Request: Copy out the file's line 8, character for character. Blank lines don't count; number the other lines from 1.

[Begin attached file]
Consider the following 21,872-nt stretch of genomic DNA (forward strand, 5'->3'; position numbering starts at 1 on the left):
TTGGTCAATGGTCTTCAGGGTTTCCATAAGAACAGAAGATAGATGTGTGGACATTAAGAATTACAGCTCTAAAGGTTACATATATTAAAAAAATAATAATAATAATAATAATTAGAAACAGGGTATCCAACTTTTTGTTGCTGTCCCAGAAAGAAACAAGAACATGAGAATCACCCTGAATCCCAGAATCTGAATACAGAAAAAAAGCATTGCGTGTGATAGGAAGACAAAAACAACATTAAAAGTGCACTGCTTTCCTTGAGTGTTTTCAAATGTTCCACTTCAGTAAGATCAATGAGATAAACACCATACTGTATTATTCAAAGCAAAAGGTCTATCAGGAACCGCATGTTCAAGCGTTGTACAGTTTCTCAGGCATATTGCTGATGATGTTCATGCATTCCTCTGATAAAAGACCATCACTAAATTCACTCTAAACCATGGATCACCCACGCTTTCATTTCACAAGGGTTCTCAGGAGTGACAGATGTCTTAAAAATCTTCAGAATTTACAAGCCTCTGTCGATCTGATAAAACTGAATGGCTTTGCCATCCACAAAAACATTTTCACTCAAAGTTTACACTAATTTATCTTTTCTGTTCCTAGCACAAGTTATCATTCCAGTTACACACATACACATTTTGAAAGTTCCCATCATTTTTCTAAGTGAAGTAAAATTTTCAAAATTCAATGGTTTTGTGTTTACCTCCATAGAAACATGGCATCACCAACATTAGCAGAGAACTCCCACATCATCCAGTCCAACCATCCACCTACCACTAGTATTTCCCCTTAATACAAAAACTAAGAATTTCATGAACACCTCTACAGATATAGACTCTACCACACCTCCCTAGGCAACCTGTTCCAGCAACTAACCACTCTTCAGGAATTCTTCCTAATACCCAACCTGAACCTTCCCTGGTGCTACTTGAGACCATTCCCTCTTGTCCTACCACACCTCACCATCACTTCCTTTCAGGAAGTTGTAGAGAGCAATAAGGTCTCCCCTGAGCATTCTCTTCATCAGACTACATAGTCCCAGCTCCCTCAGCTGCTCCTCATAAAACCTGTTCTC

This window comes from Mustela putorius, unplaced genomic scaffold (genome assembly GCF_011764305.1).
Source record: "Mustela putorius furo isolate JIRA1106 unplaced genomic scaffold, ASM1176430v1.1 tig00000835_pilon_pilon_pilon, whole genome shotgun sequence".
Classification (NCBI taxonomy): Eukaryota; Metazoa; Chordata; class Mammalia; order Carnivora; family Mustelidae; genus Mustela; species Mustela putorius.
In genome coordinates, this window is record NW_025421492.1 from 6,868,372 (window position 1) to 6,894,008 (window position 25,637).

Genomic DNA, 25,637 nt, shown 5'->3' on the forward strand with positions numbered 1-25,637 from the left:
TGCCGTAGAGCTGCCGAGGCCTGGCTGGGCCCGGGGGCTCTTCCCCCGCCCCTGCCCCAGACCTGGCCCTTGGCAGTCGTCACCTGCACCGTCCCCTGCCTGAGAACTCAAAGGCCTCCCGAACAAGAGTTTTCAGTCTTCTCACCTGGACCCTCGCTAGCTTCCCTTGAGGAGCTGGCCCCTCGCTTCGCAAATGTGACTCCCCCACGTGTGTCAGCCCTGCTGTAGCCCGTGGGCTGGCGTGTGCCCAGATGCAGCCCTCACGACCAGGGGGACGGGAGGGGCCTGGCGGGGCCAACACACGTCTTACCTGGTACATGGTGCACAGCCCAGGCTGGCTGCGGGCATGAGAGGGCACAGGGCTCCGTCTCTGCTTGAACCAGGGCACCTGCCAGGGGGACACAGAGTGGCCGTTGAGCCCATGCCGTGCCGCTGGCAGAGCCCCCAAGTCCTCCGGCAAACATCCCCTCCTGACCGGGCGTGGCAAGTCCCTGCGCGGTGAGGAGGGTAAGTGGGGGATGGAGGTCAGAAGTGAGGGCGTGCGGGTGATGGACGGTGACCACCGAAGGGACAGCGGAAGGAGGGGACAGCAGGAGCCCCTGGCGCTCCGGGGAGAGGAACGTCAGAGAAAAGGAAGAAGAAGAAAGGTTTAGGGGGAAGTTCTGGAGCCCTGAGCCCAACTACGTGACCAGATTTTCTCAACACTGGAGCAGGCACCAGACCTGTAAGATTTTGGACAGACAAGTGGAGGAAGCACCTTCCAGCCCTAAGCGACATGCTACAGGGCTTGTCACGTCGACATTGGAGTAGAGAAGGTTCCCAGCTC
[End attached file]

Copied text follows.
TGCCGTAGAGCTGCCGAGGCCTGGCTGGGCCCGGGGGCTCTTCCCCCGCCCCTGCCCCAGACCTGGCCCTTGGCAGTCGTCACCTGCACCGTCCCCTGCCTGAGAACTCAAAGGCCTCCCGAACAAGAGTTTTCAGTCTTCTCACCTGGACCCTCGCTAGCTTCCCTTGAGGAGCTGGCCCCTCGCTTCGCAAATGTGACTCCCCCACGTGTGTCAGCCCTGCTGTAGCCCGTGGGCTGGCGTGTGCCCAGATGCAGCCCTCACGACCAGGGGGACGGGAGGGGCCTGGCGGGGCCAACACACGTCTTACCTGGTACATGGTGCACAGCCCAGGCTGGCTGCGGGCATGAGAGGGCACAGGGCTCCGTCTCTGCTTGAACCAGGGCACCTGCCAGGGGGACACAGAGTGGCCGTTGAGCCCATGCCGTGCCGCTGGCAGAGCCCCCAAGTCCTCCGGCAAACATCCCCTCCTGACCGGGCGTGGCAAGTCCCTGCGCGGTGAGGAGGGTAAGTGGGGGATGGAGGTCAGAAGTGAGGGCGTGCGGGTGATGGACGGTGACCACCGAAGGGACAGCGGAAGGAGGGGACAGCAGGAGCCCCTGGCGCTCCGGGGAGAGGAACGTCAGAGAAAAGGAAGAAGAAGAAAGGTTTAGGGGGAAGTTCTGGAGCCCTGAGCCCAACTACGTGACCAGATTTTCTCAACACTGGAGCAGGCACCAGACCTGTAAGATTTTGGACAGACAAGTGGAGGAAGCACCTTCCAGCCCTAAGCGACATGCTACAGGGCTTGTCACGTCGACATTGGAGTAGAGAAGGTTCCCAGCTC